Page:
Go West, Young Women!
The Rise of Early Hollywood
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In the early part of the twentieth century, migrants made their way from rural homes to cities in record numbers and many traveled west. Los Angeles became a destination. Women flocked to the growing town to join the film industry as workers and spectators, creating a “New Woman.” Their efforts transformed filmmaking from a marginal business to a cosmopolitan, glamorous, and bohemian one. By 1920, Los Angeles had become the only western city where women outnumbered men. In Go West, Young Women, Hilary A. Hallett explores these relatively unknown new western women and their role in the development of Los Angeles and the nascent film industry. From Mary Pickford’s rise to become perhaps the most powerful woman of her age, to the racist moral panics of the post–World War I years that culminated in Hollywood’s first sex scandal, Hallett describes how the path through early Hollywood presaged the struggles over modern gender roles that animated the century to come.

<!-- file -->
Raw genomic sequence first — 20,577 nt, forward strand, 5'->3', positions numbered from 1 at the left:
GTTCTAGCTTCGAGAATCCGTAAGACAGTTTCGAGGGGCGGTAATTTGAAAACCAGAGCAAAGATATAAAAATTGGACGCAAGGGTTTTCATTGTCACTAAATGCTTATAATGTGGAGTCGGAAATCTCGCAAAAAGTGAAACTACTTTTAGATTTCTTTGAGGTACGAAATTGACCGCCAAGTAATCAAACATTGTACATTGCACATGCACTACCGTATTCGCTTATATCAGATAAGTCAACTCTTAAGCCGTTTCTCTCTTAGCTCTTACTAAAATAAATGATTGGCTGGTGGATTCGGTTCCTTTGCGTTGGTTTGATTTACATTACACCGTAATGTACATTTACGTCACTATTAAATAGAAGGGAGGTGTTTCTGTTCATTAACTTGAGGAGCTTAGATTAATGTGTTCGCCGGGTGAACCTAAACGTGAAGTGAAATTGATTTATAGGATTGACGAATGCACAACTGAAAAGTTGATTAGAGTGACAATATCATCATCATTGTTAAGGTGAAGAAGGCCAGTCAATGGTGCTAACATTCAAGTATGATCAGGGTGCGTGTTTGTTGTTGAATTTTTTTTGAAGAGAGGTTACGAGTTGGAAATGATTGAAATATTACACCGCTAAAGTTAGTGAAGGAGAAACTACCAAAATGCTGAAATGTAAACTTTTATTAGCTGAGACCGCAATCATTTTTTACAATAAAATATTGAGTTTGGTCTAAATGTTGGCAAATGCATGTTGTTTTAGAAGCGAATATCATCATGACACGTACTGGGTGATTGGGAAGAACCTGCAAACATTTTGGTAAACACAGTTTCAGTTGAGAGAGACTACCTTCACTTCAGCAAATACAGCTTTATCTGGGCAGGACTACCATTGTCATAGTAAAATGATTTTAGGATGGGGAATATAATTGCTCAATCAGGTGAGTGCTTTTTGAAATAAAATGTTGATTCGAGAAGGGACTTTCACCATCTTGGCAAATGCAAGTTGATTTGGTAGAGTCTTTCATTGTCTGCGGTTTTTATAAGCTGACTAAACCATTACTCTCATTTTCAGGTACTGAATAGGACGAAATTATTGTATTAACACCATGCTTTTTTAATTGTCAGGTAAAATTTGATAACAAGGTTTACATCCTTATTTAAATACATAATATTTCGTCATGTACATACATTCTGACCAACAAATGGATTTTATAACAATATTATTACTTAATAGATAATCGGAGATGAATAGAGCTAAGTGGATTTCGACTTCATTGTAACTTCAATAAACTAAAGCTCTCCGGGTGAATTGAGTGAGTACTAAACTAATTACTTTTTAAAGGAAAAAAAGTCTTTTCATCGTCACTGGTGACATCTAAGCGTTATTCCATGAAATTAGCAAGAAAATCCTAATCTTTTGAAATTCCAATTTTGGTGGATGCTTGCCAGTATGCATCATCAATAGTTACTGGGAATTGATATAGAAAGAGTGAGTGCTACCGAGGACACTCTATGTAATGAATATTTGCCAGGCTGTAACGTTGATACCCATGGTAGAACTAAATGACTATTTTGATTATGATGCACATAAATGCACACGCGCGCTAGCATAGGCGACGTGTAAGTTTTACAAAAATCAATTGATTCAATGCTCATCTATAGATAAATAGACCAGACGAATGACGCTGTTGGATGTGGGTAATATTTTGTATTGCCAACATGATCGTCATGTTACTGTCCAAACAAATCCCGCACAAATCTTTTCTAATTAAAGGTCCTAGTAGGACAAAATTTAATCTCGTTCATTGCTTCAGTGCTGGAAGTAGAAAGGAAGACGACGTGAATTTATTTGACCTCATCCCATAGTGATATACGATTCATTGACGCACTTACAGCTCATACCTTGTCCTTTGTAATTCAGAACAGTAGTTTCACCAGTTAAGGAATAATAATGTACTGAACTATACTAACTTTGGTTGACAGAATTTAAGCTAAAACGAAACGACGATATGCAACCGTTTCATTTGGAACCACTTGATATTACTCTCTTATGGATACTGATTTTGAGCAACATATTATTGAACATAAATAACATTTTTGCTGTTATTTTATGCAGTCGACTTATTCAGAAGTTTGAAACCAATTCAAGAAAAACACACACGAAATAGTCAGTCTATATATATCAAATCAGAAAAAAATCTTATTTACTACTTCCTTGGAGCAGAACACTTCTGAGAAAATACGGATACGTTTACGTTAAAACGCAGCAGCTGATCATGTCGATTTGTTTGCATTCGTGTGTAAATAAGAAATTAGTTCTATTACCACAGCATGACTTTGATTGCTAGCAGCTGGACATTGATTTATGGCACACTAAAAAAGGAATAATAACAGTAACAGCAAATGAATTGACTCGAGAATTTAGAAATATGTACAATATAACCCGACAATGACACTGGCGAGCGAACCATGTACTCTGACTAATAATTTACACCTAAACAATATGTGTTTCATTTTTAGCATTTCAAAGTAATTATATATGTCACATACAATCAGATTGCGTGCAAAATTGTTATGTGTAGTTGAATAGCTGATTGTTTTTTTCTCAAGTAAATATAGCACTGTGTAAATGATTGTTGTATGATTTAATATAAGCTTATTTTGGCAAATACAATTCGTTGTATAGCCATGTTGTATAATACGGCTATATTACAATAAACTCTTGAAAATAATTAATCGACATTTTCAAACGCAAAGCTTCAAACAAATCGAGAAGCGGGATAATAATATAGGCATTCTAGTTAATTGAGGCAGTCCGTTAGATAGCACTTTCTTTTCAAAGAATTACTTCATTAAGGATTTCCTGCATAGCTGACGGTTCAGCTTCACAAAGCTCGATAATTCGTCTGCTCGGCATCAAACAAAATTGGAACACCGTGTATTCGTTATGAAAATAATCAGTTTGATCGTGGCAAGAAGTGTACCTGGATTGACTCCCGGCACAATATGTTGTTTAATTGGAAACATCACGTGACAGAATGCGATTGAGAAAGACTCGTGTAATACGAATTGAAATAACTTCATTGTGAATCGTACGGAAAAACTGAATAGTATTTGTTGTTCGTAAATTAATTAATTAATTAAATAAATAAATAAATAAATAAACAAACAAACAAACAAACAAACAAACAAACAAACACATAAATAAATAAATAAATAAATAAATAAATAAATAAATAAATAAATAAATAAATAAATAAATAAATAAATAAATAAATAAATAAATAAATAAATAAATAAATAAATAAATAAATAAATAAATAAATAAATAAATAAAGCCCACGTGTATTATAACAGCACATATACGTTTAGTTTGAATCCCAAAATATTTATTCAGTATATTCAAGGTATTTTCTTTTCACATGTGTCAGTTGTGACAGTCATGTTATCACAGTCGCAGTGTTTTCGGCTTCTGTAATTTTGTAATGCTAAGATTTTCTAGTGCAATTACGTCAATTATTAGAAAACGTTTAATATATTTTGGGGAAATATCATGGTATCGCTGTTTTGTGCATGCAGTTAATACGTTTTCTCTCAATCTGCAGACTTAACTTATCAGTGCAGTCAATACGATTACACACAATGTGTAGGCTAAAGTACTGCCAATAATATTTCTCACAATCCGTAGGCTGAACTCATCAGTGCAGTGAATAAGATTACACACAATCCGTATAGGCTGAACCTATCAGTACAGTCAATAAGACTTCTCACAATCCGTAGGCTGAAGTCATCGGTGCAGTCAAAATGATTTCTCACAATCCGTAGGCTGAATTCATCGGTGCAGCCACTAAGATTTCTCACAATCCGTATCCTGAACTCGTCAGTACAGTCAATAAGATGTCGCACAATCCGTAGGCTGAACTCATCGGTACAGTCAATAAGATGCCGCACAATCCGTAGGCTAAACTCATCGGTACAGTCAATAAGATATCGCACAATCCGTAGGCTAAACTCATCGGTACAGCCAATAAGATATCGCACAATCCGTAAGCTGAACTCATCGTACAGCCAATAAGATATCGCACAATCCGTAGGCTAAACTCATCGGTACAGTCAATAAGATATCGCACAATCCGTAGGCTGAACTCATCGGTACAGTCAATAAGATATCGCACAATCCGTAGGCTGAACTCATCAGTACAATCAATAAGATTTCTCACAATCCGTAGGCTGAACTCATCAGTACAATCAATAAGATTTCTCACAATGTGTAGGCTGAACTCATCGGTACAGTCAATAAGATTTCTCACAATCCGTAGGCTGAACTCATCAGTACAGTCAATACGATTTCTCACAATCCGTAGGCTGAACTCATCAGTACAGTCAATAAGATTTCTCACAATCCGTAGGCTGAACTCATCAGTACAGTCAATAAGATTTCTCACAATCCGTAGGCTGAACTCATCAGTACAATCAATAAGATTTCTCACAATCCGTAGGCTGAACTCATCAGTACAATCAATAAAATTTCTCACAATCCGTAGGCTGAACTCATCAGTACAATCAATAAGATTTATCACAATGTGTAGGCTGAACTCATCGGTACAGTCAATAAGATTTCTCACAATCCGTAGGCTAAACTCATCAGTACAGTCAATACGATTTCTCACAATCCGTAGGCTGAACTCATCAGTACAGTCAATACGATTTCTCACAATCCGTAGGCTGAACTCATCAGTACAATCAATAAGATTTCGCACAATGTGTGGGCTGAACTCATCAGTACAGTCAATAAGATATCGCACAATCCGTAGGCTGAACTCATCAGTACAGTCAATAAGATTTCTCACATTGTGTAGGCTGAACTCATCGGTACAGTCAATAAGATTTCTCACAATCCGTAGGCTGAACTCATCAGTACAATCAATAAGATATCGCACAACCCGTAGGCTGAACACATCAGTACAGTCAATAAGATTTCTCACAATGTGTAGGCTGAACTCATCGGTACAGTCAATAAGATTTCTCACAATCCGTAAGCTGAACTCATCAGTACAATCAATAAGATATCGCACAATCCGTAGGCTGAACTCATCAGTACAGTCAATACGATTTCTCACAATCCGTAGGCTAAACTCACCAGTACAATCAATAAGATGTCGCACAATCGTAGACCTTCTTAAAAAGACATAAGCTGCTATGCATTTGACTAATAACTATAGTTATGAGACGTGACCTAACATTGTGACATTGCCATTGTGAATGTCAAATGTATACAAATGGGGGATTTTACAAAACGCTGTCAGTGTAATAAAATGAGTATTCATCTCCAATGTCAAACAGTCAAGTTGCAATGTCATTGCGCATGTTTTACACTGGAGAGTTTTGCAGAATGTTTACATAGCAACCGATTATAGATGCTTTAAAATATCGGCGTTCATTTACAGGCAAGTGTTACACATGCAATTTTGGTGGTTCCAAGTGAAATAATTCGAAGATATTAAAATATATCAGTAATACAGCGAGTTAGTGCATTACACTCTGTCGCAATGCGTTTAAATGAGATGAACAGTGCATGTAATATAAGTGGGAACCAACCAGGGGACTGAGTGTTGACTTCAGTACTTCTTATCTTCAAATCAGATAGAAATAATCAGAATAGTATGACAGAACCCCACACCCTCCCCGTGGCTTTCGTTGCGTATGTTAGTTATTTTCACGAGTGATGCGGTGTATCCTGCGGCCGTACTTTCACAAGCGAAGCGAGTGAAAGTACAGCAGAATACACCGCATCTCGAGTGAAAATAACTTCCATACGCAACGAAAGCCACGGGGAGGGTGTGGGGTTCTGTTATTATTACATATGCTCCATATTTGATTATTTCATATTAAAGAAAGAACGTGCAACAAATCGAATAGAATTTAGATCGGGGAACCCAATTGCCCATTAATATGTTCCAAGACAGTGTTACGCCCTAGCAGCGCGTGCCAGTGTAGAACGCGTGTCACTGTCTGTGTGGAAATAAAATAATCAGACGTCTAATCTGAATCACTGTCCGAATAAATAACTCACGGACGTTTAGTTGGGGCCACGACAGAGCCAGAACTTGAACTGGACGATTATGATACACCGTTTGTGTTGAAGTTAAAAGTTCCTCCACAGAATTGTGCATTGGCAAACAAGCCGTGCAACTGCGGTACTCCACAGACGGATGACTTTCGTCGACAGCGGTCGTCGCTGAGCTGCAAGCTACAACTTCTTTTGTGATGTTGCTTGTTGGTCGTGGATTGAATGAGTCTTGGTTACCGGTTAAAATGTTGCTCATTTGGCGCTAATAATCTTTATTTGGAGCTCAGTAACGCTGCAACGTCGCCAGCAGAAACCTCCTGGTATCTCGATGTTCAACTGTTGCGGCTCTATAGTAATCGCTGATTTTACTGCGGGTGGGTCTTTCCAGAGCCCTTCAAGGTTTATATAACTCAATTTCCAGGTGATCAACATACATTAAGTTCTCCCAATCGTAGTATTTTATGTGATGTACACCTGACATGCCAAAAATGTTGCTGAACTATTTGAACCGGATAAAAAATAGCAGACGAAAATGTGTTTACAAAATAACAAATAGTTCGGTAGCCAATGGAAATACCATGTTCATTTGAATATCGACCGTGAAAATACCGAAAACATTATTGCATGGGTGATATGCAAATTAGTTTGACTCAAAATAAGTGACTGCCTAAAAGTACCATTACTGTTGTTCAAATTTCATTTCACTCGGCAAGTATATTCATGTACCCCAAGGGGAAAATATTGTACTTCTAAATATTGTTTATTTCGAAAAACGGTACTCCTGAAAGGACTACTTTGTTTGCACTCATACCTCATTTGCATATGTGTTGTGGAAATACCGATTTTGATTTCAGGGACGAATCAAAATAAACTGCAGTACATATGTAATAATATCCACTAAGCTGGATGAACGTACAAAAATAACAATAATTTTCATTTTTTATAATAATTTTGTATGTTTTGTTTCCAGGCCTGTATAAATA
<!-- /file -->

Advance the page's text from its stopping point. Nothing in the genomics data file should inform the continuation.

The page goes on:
Praise For Go West, Young Women!: The Rise of Early Hollywood…
“Don't miss Go West, Young Women!”
— The Huffington Post
“A lively look at Hollywood’s past, when the movies were still in their infancy, and at the women who were a critical part of it. . . . Highly recommended.”
— G. A. Foster
"Substantial and invigorating . . . an intriguing odyssey into early Hollywood culture and its female coterie of creators, stars, and consumers whose centrality to the evolution of the film industry has not previously been identified or accounted for in adequate terms."
— Western Historical Quarterly
University of California Press, 9780520274082, 326pp.
Publication Date: January 15, 2013
About the Author
Hilary Hallett is Assistant Professor of History at Columbia University.